The clinical responsibilities for each resident must be based on PGY-level, patient safety, resident education, severity and complexity of patient illness/condition and available support services. (further specified by RRCs)
Residents must care for patients in an environment that maximizes effective communication.
This must include the opportunity to work as a member of effective inter-professional teams that are appropriate to the delivery of care in the specialty. (further specified by RRCs).
Programs will comply with resident duty hours and definitions as set forth in the applicable Program Requirements.
Food Services: Residents on duty must have access to adequate and appropriate food services. Food is provided to residents who take in-house call.
Call Rooms: Call rooms are provided for residents who take in-house call.
Support Services: Adequate ancillary support for patient care shall be provided for residents at all times. Laboratory/pathology/radiology services: these services and the associated information systems must be available and adequate to support timely and quality patient care.
Medical Records: Medical records system that document the course of each patient’s illness and care must be available at all time and must be adequate to support quality patient care, the education of residents, quality assurance and provide a resource for scholarly activity.
Security/safety: Appropriate security and personal safety measures must be provided to residents at all locations.
a. Internal review of each program
b. Annual GME Survey of residents
c. Periodic monitoring of individual programs
Falsification of duty hour’s data or pressure to cause the falsification of such data is considered egregious behavior for residents and can result in disciplinary action to include dismissal. Faculty members are governed by the Faculty Group Practice and University policies and procedures and terms of the Faculty Group Practice agreement. Residents must notify the Program Director of requests or pressure to work in excess of duty hours authorized by this policy.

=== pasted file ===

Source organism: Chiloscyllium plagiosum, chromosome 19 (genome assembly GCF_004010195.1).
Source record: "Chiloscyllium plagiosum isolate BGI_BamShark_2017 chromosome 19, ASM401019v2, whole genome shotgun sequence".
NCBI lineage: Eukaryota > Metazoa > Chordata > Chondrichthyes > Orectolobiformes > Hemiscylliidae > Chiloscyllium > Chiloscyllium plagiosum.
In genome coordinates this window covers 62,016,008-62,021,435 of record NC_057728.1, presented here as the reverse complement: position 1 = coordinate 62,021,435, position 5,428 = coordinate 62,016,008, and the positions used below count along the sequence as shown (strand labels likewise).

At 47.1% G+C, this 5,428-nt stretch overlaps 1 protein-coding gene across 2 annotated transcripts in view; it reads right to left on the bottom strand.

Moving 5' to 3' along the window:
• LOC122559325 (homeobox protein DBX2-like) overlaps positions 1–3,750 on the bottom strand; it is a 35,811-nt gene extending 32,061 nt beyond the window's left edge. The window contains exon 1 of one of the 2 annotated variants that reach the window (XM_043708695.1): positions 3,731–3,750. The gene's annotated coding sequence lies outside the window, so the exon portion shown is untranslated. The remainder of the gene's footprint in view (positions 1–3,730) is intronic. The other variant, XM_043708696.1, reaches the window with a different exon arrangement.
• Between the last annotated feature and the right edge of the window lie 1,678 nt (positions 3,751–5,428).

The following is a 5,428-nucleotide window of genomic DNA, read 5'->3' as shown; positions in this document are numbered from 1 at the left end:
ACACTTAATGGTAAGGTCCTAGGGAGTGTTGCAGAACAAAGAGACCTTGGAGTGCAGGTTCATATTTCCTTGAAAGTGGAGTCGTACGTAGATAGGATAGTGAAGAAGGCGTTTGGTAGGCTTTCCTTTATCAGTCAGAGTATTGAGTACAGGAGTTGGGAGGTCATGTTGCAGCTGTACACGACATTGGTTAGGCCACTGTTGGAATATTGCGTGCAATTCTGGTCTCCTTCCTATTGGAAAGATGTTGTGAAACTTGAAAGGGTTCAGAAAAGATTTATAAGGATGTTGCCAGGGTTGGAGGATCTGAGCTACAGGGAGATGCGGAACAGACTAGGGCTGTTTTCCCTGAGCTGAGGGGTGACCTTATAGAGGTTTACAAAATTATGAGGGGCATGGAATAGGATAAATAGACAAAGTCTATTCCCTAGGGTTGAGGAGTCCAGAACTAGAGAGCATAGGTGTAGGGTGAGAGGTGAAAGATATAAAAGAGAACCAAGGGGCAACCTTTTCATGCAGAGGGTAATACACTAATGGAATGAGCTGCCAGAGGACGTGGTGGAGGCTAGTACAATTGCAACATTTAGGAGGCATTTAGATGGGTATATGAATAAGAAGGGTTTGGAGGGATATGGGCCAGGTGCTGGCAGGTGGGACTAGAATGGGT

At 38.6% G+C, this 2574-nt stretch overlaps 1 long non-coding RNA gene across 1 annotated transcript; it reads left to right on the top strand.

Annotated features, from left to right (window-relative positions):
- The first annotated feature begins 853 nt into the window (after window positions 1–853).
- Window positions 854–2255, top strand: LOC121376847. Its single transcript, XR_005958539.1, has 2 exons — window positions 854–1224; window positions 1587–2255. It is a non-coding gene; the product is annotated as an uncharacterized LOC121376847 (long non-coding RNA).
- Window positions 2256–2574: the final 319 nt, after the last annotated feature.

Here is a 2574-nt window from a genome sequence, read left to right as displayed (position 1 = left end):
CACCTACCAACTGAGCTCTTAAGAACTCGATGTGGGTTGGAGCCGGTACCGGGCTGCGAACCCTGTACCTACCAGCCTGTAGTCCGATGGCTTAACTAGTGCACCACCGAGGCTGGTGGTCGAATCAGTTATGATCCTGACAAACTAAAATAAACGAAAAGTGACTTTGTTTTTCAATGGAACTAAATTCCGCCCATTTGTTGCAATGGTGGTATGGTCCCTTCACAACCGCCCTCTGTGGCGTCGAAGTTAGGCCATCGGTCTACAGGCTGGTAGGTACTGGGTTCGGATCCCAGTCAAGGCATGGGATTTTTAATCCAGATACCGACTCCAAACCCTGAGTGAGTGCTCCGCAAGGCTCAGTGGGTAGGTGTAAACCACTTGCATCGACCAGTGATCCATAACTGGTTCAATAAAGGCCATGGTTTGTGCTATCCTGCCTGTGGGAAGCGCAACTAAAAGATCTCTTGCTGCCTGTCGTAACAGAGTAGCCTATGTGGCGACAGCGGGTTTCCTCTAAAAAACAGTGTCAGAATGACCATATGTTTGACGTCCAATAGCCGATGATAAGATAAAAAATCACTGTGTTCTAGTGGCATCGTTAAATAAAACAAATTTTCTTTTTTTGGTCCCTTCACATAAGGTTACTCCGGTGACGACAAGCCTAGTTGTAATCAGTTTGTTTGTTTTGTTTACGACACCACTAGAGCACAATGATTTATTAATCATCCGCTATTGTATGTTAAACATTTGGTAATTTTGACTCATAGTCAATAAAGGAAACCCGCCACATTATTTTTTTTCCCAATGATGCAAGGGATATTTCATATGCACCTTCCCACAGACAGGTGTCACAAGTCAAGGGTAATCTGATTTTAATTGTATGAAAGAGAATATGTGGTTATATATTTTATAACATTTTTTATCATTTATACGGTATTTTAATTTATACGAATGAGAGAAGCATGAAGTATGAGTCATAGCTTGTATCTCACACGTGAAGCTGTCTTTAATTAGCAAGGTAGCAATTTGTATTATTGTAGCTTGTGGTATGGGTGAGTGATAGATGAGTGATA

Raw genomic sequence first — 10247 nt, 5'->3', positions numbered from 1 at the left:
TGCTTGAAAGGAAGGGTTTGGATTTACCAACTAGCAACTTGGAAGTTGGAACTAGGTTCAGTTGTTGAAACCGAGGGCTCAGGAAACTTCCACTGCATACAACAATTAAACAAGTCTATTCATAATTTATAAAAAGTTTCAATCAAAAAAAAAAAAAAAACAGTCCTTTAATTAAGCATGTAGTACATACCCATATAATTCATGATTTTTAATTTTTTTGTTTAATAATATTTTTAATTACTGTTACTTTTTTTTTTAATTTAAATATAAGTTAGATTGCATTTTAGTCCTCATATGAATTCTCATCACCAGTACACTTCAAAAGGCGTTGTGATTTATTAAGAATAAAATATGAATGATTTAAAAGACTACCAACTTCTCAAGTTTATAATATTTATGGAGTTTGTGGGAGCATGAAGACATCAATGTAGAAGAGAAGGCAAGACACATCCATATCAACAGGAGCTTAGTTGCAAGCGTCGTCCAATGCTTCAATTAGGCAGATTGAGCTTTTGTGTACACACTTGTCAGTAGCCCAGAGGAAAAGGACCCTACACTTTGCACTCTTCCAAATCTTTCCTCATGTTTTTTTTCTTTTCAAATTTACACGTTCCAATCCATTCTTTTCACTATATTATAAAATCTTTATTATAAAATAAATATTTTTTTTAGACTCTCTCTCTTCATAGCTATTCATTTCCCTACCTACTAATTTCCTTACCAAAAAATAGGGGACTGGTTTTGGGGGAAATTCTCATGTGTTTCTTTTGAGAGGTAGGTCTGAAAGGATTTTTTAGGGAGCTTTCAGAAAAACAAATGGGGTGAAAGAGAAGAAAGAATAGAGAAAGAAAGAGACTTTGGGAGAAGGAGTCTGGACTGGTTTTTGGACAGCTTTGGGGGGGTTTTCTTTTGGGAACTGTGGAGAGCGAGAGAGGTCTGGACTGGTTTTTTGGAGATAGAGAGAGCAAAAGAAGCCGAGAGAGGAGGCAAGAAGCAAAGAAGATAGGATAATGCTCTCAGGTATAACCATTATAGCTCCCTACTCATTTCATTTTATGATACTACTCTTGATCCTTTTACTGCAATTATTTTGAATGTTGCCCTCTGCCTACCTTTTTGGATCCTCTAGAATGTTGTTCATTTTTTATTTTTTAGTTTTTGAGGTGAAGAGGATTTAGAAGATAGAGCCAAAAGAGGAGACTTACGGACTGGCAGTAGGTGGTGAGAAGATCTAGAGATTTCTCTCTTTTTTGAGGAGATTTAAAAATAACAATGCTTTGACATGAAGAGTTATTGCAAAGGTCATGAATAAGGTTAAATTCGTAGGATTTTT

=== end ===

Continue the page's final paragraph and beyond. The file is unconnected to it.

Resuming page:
Duty Hours Exceptions
An RRC may grant exceptions for up to 10 % of the 80-hour limit, to individual programs based on a sound educational rationale. The GMEC must review and formally endorse the exemption prior to submission to the RRC according to the following procedures:
1. The Program Director must submit a written request for an exemption to the GMEC Chair. The request must clearly document the following:
a. Patient Safety: Information must be submitted that describes how the program and institution will monitor, evaluate, and ensure patient safety with extended resident work hours.
b. Educational Rationale: The request must be based on a sound educational rationale which should be described in relation to the program's stated goals and objectives for the particular assignments, rotations, and level(s) of training for which the increase is requested. Blanket exceptions for the entire educational program should be considered the exception, not the rule.
c. Moonlighting Policy: Specific information regarding the program's moonlighting policies for the periods in question must be included.
d. Call Schedules: Specific information regarding the resident call schedules during the times specified for the exception must be provided.
e. Faculty Monitoring: Evidence of faculty development activities regarding the effects of resident fatigue and sleep deprivation must be appended.
2. The Program Director will present the request in person to the GMEC for discussion..
3. If approved by the GMEC, the Designated Institutional Official (DIO) or the GMEC Chair will provide a documented written statement of institutional endorsement of the proposal.
4. The Program Director must submit the request to the RRC according to the ACGME’s RRC Procedures for Granting Duty Hours Exceptions. The proposal to the RRC must include a copy of this policy (which contains the institution's written procedures and criteria for endorsing requests for an exception to the duty hours limits) and the current accreditation status of the program and of the sponsoring institution.